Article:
Because of his concern God sent Moses to deliver a clear message to Pharaoh: “Let my people go.”
Can you hear the cries of God’s people throughout history?
Through blood and white supremacy. Let my people go.
Through frogs and slavery. Let my people go.
Through gnats and black codes. Let my people go.
Through flies and sharecropping. Let my people go.
Through the death of livestock and lynching. Let my people go.
Through boils and Jim Crow segregation. Let my people go.
Through hail and voter suppression. Let my people go.
Through darkness and the war on drugs. Let my people go.
Through death of firstborn and mass incarceration. Let my people go.
Slavery in all of its forms must cease.
Go down Moses….way down to Egypt land. Tell old Pharaoh, let my people go.
I loved these words my friend Natasha Robinson read from her just-released book, A Sojourners Truth: Choosing Freedom and Courage in a Divided World.
One of three organizers of the Call and Response Conference in Rochester, NY last week, Natasha helped to set the theme of the conference: The Past, Present and Future of Black Christians in America.
Natasha called me several months ago to see if Cru would be a part of the gathering. Our “yes” answer took five of us to the campus of Northeastern Seminary at Roberts Wesleyan College on a crisp, fall day!
“Call and Response,” a traditional part of black church worship, should give you a clue that this was primarily a gathering of African American believers.
I loved the purpose: To call together church folks, marketplace and nonprofit leaders, pastors, practitioners, artists and activists from across generations to respond faithfully to the challenges and opportunities of the present moment in America. We seek to offer a prophetic witness to the church and the nation while remaining biblically grounded in a holistic gospel that has the power to transform lives and communities.
I loved the variety of people, of colors, of clothing, of spiritual traditions, of accents. Yet all were comfortable and congenial. So many good conversations.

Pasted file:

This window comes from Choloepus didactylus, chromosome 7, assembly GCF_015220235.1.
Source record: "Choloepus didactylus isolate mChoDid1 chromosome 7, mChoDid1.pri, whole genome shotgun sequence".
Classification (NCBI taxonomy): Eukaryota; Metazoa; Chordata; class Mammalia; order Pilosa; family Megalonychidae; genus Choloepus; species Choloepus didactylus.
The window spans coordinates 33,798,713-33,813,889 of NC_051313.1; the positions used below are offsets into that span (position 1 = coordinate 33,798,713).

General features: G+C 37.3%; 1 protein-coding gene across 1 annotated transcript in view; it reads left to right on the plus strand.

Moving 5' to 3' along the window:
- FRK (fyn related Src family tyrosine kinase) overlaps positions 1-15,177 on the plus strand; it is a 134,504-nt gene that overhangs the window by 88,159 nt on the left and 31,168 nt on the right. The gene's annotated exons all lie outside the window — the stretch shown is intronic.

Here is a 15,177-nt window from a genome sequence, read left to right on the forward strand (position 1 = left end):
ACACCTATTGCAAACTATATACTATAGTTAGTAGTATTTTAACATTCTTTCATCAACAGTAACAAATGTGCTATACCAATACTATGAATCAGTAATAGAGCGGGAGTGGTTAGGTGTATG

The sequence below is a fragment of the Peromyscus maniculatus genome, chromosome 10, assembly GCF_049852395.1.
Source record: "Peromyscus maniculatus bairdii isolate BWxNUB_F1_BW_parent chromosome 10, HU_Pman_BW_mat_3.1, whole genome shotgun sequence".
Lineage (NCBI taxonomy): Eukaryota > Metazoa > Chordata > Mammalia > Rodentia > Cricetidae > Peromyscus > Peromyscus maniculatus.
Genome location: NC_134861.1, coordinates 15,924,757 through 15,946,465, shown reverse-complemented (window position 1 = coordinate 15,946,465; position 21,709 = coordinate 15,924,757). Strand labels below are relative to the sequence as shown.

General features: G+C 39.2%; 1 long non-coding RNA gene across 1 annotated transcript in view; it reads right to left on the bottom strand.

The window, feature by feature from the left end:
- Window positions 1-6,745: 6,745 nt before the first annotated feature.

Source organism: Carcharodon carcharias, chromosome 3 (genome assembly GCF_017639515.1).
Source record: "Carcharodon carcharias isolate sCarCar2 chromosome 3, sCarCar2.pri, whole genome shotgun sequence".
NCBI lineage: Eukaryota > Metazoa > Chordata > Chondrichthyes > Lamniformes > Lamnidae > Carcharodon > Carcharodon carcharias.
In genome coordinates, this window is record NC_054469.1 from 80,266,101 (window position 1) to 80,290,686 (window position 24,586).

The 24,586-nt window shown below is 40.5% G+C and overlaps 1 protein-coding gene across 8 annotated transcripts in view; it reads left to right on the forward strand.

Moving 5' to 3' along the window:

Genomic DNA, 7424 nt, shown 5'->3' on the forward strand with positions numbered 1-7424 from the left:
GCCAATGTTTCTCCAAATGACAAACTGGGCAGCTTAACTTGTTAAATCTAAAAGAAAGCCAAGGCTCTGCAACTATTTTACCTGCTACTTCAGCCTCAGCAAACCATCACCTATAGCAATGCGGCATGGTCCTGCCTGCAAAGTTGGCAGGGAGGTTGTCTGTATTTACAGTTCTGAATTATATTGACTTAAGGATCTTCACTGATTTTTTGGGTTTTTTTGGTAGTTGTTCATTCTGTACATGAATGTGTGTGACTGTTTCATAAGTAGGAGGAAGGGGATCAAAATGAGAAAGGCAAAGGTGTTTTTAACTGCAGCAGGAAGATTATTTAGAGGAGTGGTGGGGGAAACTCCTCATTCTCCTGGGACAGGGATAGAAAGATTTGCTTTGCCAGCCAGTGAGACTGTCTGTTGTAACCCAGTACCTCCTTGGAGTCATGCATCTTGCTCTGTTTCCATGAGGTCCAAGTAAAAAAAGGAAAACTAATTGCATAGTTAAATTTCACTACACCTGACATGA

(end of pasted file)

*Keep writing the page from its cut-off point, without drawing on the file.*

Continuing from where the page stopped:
I loved the voices of freedom and advocacy, of trust in God:
Sho Baraka: “Peace is not enough. Love is God’s desire.”
Dr. Charles Dates: “The more we depend on God, the more dependable we find Him to be.”
Dr. Christena Cleveland: “In John, the miracles were shown to all those living on the margins. It’s so clear that God reveals Himself most intimately to the people who are oppressed.”
Dr. Esau McCaulley: “Wherever there is suffering, there the church should be.”
Rev. Santee Beatty: “For us reconciliation is not just a leadership issue, or even a diversity issue. It is an issue of discipleship.”
I loved the worship: Black choirs from a variety of church traditions lifted us high and settled us down. Everyone was fully engaged in praising our God.
I loved how our Cru people represented well:
Gwen Smith, co-director of oneness and diversity, wowed the crowded room with Brown Faces Navigating White Spaces. The audience identified as she described realities, challenges and outcomes. For example:
Reality: People of color are not seen as individuals.
Challenge: When I blow it, I blow it for a whole group of people who look like me.
Outcome: If I fail or make a mistake, it lessens the chances for those who come behind me.
Her personal experiences kept me either crying or laughing.
Rasool Berry, Cru Millenium team and teaching pastor at Bridge Church, Brooklyn, made it so clear that Jesus, Jubilee and Justice are totally intertwined. “Jesus is the fulfillment of the Jubilee: He releases us from our sin-debt, and instructs us to meet the needs of the marginalized among us.”
Tabitha Morales, Campus Culture and Mission Leadership Coordinator, taught how to engage and help today’s students: “We can love college students by meeting their needs. Here are four main things I’ve seen in my time working on college campuses. All students need…assurance of acceptance, challenge, purpose and plan, and loving guidance.”
I loved the preaching: Every presenter seemed to have gone to the school of black preaching. So awesome. But the opening and closing pastors took us all to new heights.
Bishop Claude Alexander: “Our only hope is in the Lord. Not a political party or candidate. For those who look to the Lord, the LORD says: ‘Consider the rock from which you were cut’”–preaching from Isaiah 51:1-3
Dr. Marvin McMickle: “We can’t stop here…We often want to stop on the wrong mountain and tell Jesus where it is good for us to be. But the Lord says ‘you are satisfied too soon.’ After the suffering will come something better.”
I am grateful I got to be part of this. May I not stop on the wrong mountain, not be satisfied too soon. May the work God has been doing in my heart and mind be sharpened and accelerated because I was at the CARC—and may it lead to meaningful action.
What about you? Where might God be calling you?
C2018 Judy Douglass